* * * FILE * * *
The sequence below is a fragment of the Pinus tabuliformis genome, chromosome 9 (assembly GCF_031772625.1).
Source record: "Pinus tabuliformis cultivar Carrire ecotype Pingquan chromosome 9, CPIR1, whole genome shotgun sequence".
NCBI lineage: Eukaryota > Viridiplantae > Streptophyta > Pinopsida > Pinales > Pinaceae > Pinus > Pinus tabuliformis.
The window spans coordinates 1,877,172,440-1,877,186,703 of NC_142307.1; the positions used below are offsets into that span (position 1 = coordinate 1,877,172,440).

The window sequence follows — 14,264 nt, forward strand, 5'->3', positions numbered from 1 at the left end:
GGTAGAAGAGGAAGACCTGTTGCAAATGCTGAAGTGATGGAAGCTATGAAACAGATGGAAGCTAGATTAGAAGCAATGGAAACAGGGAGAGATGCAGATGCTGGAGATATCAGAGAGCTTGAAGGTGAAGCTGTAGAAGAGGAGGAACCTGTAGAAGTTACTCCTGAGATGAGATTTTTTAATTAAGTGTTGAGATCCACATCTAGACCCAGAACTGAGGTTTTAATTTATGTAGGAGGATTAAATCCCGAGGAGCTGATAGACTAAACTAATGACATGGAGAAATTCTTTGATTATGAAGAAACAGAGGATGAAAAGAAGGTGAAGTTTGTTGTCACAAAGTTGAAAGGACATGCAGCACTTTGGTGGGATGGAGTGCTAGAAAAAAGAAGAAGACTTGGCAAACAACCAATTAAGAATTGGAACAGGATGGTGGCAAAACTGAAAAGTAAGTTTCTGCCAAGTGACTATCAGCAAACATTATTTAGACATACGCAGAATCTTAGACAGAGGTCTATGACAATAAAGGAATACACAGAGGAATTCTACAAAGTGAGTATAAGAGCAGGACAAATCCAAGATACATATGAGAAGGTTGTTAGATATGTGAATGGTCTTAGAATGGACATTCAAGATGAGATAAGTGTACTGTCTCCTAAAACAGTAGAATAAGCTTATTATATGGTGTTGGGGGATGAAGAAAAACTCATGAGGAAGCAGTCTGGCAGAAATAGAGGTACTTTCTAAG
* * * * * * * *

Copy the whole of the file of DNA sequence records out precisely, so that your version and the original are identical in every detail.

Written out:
The sequence below is a fragment of the Pinus tabuliformis genome, chromosome 9 (assembly GCF_031772625.1).
Source record: "Pinus tabuliformis cultivar Carrire ecotype Pingquan chromosome 9, CPIR1, whole genome shotgun sequence".
NCBI lineage: Eukaryota > Viridiplantae > Streptophyta > Pinopsida > Pinales > Pinaceae > Pinus > Pinus tabuliformis.
The window spans coordinates 1,877,172,440-1,877,186,703 of NC_142307.1; the positions used below are offsets into that span (position 1 = coordinate 1,877,172,440).

The window sequence follows — 14,264 nt, forward strand, 5'->3', positions numbered from 1 at the left end:
GGTAGAAGAGGAAGACCTGTTGCAAATGCTGAAGTGATGGAAGCTATGAAACAGATGGAAGCTAGATTAGAAGCAATGGAAACAGGGAGAGATGCAGATGCTGGAGATATCAGAGAGCTTGAAGGTGAAGCTGTAGAAGAGGAGGAACCTGTAGAAGTTACTCCTGAGATGAGATTTTTTAATTAAGTGTTGAGATCCACATCTAGACCCAGAACTGAGGTTTTAATTTATGTAGGAGGATTAAATCCCGAGGAGCTGATAGACTAAACTAATGACATGGAGAAATTCTTTGATTATGAAGAAACAGAGGATGAAAAGAAGGTGAAGTTTGTTGTCACAAAGTTGAAAGGACATGCAGCACTTTGGTGGGATGGAGTGCTAGAAAAAAGAAGAAGACTTGGCAAACAACCAATTAAGAATTGGAACAGGATGGTGGCAAAACTGAAAAGTAAGTTTCTGCCAAGTGACTATCAGCAAACATTATTTAGACATACGCAGAATCTTAGACAGAGGTCTATGACAATAAAGGAATACACAGAGGAATTCTACAAAGTGAGTATAAGAGCAGGACAAATCCAAGATACATATGAGAAGGTTGTTAGATATGTGAATGGTCTTAGAATGGACATTCAAGATGAGATAAGTGTACTGTCTCCTAAAACAGTAGAATAAGCTTATTATATGGTGTTGGGGGATGAAGAAAAACTCATGAGGAAGCAGTCTGGCAGAAATAGAGGTACTTTCTAAG